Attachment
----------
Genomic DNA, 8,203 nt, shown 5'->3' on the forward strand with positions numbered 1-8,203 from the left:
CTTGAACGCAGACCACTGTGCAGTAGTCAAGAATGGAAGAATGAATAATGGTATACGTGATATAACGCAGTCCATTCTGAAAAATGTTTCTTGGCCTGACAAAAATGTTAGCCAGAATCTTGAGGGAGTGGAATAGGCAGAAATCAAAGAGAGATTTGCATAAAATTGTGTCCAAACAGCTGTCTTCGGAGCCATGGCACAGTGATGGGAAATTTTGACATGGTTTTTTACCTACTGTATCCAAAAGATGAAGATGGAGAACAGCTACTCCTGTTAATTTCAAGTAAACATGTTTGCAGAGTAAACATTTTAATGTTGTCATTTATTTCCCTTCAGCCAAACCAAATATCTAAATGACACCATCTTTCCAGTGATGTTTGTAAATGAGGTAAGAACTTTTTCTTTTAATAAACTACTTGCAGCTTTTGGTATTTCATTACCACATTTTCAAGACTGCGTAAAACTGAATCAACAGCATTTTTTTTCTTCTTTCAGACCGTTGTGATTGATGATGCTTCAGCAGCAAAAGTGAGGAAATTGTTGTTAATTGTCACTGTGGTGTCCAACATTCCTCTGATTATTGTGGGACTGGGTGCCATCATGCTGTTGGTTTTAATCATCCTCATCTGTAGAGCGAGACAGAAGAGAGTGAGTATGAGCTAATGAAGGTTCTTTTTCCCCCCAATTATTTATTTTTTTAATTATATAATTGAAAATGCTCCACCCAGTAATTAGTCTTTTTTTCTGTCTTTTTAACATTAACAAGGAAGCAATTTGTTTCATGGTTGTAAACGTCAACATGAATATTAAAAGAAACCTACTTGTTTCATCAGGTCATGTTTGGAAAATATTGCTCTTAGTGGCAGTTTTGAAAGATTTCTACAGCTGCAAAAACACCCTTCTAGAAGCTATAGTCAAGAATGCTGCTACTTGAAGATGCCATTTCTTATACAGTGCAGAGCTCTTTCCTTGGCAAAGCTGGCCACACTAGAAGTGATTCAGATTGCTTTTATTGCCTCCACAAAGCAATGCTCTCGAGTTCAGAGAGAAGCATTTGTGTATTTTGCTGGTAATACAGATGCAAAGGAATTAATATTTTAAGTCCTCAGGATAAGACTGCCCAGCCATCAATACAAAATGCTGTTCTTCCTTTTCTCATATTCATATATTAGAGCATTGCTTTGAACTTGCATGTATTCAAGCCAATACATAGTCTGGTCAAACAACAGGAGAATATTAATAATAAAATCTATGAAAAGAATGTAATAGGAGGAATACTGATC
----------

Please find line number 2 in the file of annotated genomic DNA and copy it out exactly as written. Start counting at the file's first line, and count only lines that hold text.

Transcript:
CTTGAACGCAGACCACTGTGCAGTAGTCAAGAATGGAAGAATGAATAATGGTATACGTGATATAACGCAGTCCATTCTGAAAAATGTTTCTTGGCCTGACAAAAATGTTAGCCAGAATCTTGAGGGAGTGGAATAGGCAGAAATCAAAGAGAGATTTGCATAAAATTGTGTCCAAACAGCTGTCTTCGGAGCCATGGCACAGTGATGGGAAATTTTGACATGGTTTTTTACCTACTGTATCCAAAAGATGAAGATGGAGAACAGCTACTCCTGTTAATTTCAAGTAAACATGTTTGCAGAGTAAACATTTTAATGTTGTCATTTATTTCCCTTCAGCCAAACCAAATATCTAAATGACACCATCTTTCCAGTGATGTTTGTAAATGAGGTAAGAACTTTTTCTTTTAATAAACTACTTGCAGCTTTTGGTATTTCATTACCACATTTTCAAGACTGCGTAAAACTGAATCAACAGCATTTTTTTTCTTCTTTCAGACCGTTGTGATTGATGATGCTTCAGCAGCAAAAGTGAGGAAATTGTTGTTAATTGTCACTGTGGTGTCCAACATTCCTCTGATTATTGTGGGACTGGGTGCCATCATGCTGTTGGTTTTAATCATCCTCATCTGTAGAGCGAGACAGAAGAGAGTGAGTATGAGCTAATGAAGGTTCTTTTTCCCCCCAATTATTTATTTTTTTAATTATATAATTGAAAATGCTCCACCCAGTAATTAGTCTTTTTTTCTGTCTTTTTAACATTAACAAGGAAGCAATTTGTTTCATGGTTGTAAACGTCAACATGAATATTAAAAGAAACCTACTTGTTTCATCAGGTCATGTTTGGAAAATATTGCTCTTAGTGGCAGTTTTGAAAGATTTCTACAGCTGCAAAAACACCCTTCTAGAAGCTATAGTCAAGAATGCTGCTACTTGAAGATGCCATTTCTTATACAGTGCAGAGCTCTTTCCTTGGCAAAGCTGGCCACACTAGAAGTGATTCAGATTGCTTTTATTGCCTCCACAAAGCAATGCTCTCGAGTTCAGAGAGAAGCATTTGTGTATTTTGCTGGTAATACAGATGCAAAGGAATTAATATTTTAAGTCCTCAGGATAAGACTGCCCAGCCATCAATACAAAATGCTGTTCTTCCTTTTCTCATATTCATATATTAGAGCATTGCTTTGAACTTGCATGTATTCAAGCCAATACATAGTCTGGTCAAACAACAGGAGAATATTAATAATAAAATCTATGAAAAGAATGTAATAGGAGGAATACTGATC